Hiking Map Western Thuringian Basin
Hiking map Westliches Thüringer Becken / sheet 61 with Bad Langensalza, Sömmerda, Greußen, Bilzingsleben, Kindelbrück and Bad Tennstedt.
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The hiking map of the Western Thuringian Basin contains the towns of Bad Langensalza, Sömmerda, Erfurt-Gispersleben, Greußen, Bad Tennstedt and Kindelbrück. The landscapes of the lower reaches of the Gera and the Unstrut valley from Bad Langensalza to Kindelbrück are illustrated. Information on the sights of the old towns of Bad Langensalza and Sömmerda, Ebeleben Castle and Straußfurt Monastery are on the Rück page.
|Info's||Walking map with cycle paths contains UTM coordinate grid and is GPS-compatible.|
|Scale||1 : 50 000|
TheUnstrut drains a catchment area of approx. 6,350 km², the Thüringer Becken, which lies in the lee of the mountain ranges in the west and the Harz in the north and thus has only a moderate water flow. The middle Unstrut is the area from Langensalza to Smerda and the turn of the river northwards to the Thuringian Gate at Heldrungen. Tributaries in the middle reaches are, from the right, the Gera, the Gramme and the Lossa. From the left, the Schmbach, the Helbe and the Wipper supply water to the Unstrut. At Straußfurt, a flood retention basin with a storage volume of 19 million m³ has been built.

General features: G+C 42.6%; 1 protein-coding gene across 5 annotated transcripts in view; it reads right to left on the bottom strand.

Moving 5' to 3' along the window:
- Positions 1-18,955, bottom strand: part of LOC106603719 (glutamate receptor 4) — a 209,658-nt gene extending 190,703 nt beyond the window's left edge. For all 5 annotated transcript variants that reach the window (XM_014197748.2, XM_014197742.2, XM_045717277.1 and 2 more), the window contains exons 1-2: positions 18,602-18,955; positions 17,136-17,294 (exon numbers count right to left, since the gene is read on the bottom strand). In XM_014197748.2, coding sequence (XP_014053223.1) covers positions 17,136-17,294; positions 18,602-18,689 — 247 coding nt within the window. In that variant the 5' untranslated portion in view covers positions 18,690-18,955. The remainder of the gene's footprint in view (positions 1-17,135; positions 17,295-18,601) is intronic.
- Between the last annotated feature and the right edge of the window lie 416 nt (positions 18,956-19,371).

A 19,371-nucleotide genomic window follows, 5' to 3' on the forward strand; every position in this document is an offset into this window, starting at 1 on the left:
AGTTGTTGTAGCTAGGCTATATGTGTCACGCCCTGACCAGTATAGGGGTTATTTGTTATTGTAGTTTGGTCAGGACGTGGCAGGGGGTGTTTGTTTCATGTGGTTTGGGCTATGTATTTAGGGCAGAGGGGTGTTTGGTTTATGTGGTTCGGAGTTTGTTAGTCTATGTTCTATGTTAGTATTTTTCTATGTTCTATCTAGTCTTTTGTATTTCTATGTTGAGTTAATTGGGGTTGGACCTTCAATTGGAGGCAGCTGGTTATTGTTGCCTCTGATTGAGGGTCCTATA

The River is a river with a high water level.
The Gera is an 85 km long right tributary of the Unstrut. The headwaters rise in the Thuringian Forest near Gehlberg on the Rennsteig and meet in Plaue. It flows in a northerly direction, deeply cut into the shell limestone, to Arnstadt, and then in the widening countryside to Erfurt, where it flows in two arms through the old town. The built-up Krämerbrück ücke over the river is widely known. To the north of Erfurt's old town, the Gera runs through the Groß Rieth to the Geraaue near Gebesee. North of Gebesee it flows into the Unstrut.
The Fahnersche Höhe is an elongated, densely forested, narrow 413 m high ridge of shell limestone in the southwest of the Thüringer Basin. It resembles the Ettersberg 25 km öst and is the second highest elevation in the Thüringer Basin.